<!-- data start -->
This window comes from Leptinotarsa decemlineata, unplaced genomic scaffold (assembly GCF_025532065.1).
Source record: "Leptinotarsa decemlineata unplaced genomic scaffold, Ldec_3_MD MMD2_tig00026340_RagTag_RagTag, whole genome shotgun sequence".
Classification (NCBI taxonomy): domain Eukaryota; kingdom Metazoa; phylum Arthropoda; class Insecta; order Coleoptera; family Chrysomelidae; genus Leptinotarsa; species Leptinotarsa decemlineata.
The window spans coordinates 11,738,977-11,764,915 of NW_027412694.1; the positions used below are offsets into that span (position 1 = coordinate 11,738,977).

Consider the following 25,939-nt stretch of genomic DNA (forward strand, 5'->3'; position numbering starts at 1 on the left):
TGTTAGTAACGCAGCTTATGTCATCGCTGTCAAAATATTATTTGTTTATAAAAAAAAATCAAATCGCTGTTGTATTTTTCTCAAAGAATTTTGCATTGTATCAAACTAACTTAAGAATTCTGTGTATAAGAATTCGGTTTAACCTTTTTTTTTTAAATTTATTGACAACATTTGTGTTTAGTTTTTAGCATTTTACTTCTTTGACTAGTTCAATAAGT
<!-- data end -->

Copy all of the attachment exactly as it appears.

This window comes from Leptinotarsa decemlineata, unplaced genomic scaffold (assembly GCF_025532065.1).
Source record: "Leptinotarsa decemlineata unplaced genomic scaffold, Ldec_3_MD MMD2_tig00026340_RagTag_RagTag, whole genome shotgun sequence".
Classification (NCBI taxonomy): domain Eukaryota; kingdom Metazoa; phylum Arthropoda; class Insecta; order Coleoptera; family Chrysomelidae; genus Leptinotarsa; species Leptinotarsa decemlineata.
The window spans coordinates 11,738,977-11,764,915 of NW_027412694.1; the positions used below are offsets into that span (position 1 = coordinate 11,738,977).

Consider the following 25,939-nt stretch of genomic DNA (forward strand, 5'->3'; position numbering starts at 1 on the left):
TGTTAGTAACGCAGCTTATGTCATCGCTGTCAAAATATTATTTGTTTATAAAAAAAAATCAAATCGCTGTTGTATTTTTCTCAAAGAATTTTGCATTGTATCAAACTAACTTAAGAATTCTGTGTATAAGAATTCGGTTTAACCTTTTTTTTTTAAATTTATTGACAACATTTGTGTTTAGTTTTTAGCATTTTACTTCTTTGACTAGTTCAATAAGT